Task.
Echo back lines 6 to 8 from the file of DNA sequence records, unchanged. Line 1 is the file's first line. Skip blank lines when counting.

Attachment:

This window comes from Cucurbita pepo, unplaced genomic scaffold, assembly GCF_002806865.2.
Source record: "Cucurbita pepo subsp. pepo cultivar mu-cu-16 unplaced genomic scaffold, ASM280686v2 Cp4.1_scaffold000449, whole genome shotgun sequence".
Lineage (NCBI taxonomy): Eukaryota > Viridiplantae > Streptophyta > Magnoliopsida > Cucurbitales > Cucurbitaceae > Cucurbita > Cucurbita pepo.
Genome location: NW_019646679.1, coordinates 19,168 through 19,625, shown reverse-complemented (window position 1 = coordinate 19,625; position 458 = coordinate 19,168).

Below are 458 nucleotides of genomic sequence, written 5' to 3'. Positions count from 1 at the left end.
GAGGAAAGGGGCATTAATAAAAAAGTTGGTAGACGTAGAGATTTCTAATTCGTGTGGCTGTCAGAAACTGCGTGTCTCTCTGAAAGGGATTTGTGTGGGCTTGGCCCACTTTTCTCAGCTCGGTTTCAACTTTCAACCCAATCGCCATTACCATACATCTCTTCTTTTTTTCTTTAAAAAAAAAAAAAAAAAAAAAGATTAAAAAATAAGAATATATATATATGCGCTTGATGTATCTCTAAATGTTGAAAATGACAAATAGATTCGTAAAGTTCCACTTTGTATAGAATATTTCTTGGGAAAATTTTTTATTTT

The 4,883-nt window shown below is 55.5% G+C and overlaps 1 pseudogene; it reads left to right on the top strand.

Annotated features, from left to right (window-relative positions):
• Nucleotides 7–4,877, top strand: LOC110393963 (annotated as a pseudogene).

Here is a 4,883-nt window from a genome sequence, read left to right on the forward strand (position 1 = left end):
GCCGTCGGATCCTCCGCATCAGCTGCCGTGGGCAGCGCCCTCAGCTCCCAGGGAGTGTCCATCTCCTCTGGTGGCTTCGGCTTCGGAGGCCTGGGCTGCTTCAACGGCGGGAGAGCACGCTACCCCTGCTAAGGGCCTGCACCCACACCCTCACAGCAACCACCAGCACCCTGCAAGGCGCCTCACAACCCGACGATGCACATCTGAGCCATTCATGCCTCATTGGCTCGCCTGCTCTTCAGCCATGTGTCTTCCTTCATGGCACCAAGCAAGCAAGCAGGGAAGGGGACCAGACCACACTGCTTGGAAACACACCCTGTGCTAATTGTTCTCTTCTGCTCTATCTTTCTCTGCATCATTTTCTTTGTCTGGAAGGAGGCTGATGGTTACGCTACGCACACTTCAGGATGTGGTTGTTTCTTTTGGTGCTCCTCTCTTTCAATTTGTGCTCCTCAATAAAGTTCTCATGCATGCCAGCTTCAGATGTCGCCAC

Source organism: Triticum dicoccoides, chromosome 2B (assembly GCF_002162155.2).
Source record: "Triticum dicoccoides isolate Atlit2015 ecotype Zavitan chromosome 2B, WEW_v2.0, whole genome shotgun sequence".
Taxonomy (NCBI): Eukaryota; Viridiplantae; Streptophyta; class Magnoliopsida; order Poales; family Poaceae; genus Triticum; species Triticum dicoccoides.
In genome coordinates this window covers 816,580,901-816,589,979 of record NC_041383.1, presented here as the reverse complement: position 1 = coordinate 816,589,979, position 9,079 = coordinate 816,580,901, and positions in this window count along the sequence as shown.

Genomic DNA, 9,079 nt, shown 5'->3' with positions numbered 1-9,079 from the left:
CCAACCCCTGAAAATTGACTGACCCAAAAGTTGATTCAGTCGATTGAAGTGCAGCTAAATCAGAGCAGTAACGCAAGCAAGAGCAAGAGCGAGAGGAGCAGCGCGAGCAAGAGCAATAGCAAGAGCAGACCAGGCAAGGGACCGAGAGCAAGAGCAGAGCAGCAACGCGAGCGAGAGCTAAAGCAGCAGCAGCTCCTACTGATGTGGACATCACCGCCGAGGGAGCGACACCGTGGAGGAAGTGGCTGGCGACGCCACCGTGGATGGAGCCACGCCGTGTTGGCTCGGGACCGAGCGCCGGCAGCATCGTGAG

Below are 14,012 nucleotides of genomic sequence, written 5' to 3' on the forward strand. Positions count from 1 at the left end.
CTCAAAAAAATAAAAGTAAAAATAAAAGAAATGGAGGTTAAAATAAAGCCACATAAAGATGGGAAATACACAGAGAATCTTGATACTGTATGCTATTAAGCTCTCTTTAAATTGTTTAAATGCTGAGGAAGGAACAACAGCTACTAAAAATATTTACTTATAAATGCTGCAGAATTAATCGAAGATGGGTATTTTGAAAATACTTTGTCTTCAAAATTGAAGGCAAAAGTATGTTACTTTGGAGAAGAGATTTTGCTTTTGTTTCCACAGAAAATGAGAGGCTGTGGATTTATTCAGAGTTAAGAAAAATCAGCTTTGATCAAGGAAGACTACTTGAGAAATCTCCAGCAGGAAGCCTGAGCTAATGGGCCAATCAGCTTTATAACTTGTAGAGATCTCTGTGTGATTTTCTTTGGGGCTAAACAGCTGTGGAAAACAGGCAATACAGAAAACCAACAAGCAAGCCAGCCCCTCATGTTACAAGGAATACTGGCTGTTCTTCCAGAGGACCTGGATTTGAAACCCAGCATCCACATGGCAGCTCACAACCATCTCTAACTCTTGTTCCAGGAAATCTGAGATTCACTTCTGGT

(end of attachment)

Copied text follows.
GAGGAAAGGGGCATTAATAAAAAAGTTGGTAGACGTAGAGATTTCTAATTCGTGTGGCTGTCAGAAACTGCGTGTCTCTCTGAAAGGGATTTGTGTGGGCTTGGCCCACTTTTCTCAGCTCGGTTTCAACTTTCAACCCAATCGCCATTACCATACATCTCTTCTTTTTTTCTTTAAAAAAAAAAAAAAAAAAAAAGATTAAAAAATAAGAATATATATATATGCGCTTGATGTATCTCTAAATGTTGAAAATGACAAATAGATTCGTAAAGTTCCACTTTGTATAGAATATTTCTTGGGAAAATTTTTTATTTT

The 4,883-nt window shown below is 55.5% G+C and overlaps 1 pseudogene; it reads left to right on the top strand.

Annotated features, from left to right (window-relative positions):